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1969 Freedom Seder Excerpt on violence in the struggle for freedom

The tradition says that we spill wine from our cups in recounting the plagues because it is incumbent on us to reduce our pleasure as we remember the sufferings of the Egyptians. And the tradition also tells us that when the angels rejoiced in the drowning of the Egyptians, the Lord our God, blessed be he, rebuked them saying, “Are these not my people also, and the work of my hands?” Let us therefore grieve for the sufferings of our brothers the Egyptians.

But let us also remember the lesson of the plagues: the winning of freedom has not always been bloodless in the past. Through the generations, our prophets, our rabbis, and our shoftim [judges] -- men like Micah who spoke the word of God directly to the kings and the people, men like Hillel who worked out the law of justice in daily life, and revolutionary leaders or “judges” like Gideon -- have faced the issue of violence in the struggle for freedom…

It was not bloodless when the people of America announced, “Whenever any form of government becomes destructive of these ends, it is the right of the people to alter or to abolish it,” and when the shofet Jefferson, that revolutionary judge and leader, added, “Can history produce an instance of rebellion so honorably conducted? God forbid we should ever be twenty years without such a rebellion. The tree of liberty must be refreshed from time to time, with the blood of patriots and tyrants.”…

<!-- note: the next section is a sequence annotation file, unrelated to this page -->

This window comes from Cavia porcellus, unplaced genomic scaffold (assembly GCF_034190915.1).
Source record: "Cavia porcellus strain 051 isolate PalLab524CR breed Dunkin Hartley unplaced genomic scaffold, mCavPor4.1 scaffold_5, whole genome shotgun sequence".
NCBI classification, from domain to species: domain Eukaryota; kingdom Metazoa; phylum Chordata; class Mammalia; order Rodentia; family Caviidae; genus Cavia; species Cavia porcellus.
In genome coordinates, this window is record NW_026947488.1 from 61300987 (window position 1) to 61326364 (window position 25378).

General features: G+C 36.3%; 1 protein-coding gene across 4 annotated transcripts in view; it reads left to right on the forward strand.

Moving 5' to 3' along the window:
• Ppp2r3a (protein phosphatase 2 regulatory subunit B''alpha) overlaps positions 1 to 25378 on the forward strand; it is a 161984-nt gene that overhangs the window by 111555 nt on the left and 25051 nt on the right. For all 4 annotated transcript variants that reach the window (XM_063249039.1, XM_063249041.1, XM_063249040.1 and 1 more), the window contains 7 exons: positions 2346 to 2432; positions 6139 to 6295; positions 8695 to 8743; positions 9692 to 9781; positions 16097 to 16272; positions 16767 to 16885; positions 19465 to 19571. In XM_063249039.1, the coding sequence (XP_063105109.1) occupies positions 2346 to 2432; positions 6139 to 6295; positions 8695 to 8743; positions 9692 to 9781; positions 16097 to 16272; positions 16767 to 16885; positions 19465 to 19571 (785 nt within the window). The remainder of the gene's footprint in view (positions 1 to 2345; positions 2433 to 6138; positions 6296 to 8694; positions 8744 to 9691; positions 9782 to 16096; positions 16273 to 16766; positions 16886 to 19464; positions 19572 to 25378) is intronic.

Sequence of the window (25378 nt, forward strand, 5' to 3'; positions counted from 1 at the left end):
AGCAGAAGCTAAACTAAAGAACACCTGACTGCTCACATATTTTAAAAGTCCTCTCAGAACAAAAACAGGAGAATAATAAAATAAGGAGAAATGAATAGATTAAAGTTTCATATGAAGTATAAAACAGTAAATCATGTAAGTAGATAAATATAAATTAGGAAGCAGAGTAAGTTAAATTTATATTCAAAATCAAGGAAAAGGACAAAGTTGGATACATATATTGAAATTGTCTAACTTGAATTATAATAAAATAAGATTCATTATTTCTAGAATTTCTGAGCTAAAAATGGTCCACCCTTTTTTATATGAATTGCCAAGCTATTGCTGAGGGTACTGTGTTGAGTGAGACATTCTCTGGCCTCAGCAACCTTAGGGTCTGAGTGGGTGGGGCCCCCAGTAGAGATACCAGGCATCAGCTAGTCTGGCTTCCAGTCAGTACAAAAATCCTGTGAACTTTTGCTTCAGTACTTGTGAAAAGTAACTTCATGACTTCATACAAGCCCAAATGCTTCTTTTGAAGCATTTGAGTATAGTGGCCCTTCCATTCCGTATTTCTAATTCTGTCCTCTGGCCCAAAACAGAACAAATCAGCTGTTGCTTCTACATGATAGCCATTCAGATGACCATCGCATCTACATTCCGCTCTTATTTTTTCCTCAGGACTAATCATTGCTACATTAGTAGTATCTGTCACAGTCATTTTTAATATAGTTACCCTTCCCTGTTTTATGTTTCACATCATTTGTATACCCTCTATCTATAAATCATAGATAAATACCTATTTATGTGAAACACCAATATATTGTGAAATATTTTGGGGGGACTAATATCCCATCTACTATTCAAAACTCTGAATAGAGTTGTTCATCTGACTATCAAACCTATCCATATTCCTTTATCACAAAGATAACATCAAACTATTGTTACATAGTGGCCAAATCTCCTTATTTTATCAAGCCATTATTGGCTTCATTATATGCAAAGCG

It was not bloodless…when the judge Lincoln said, “If every drop of blood drawn by the lash must be paid by one drawn by the sword, still must it be said. The judgments of our Lord are true and righteous altogether.”…

It was not bloodless in the dark months of 1942 when Emmanuel Ringelblum wrote from the Warsaw ghetto: “Most of the populace is set on resistance. It seems to me that people will no longer go to the slaughter like lambs. They want the enemy to pay dearly for their lives. They’ll fling themselves at them with knives, staves, coal gas. They’ll permit no more blockades. They’ll not allow themselves to be seized in the street, for they know that work camp means death these days. And they want to die at home, not in a strange place…

“Whomever you talk to, you hear the same cry: The resettlement should never have been permitted. We should have run out into the street, have set fire to everything in sight, have torn down the walls, and escaped to the Other Side. The Germans would have taken their revenge.

“It would have cost tens of thousands of lives, but not 300,000. Now we are ashamed of ourselves, disgraced in our own eyes, and in the eyes of the world, where our docility earned us nothing. This must not be repeated now. We must put up a resistance, defend ourselves against the enemy, man and child.”…

No, the moments of resistance have not been bloodless. The blood of tyrants and the blood of freemen has watered history. But we may not rest easy in that knowledge. The freedom we seek is a freedom from blood as well as a freedom from tyrants. It is incumbent upon us not only to remember in tears the blood of the tyrants and the blood of the prophets and martyrs, but to end the letting of blood. To end it, to end it!


Arthur Waskow, “The Original 1969 Freedom Seder,”, accessed 1/4/2010. Copyright (c) 1969, 1970, by Arthur Waskow. See this and the entire Freedom Seder and related materials by linking to

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Waskow, Arthur

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Jewish Women's Archive. "1969 Freedom Seder Excerpt on violence in the struggle for freedom." (Viewed on January 16, 2018) <>.


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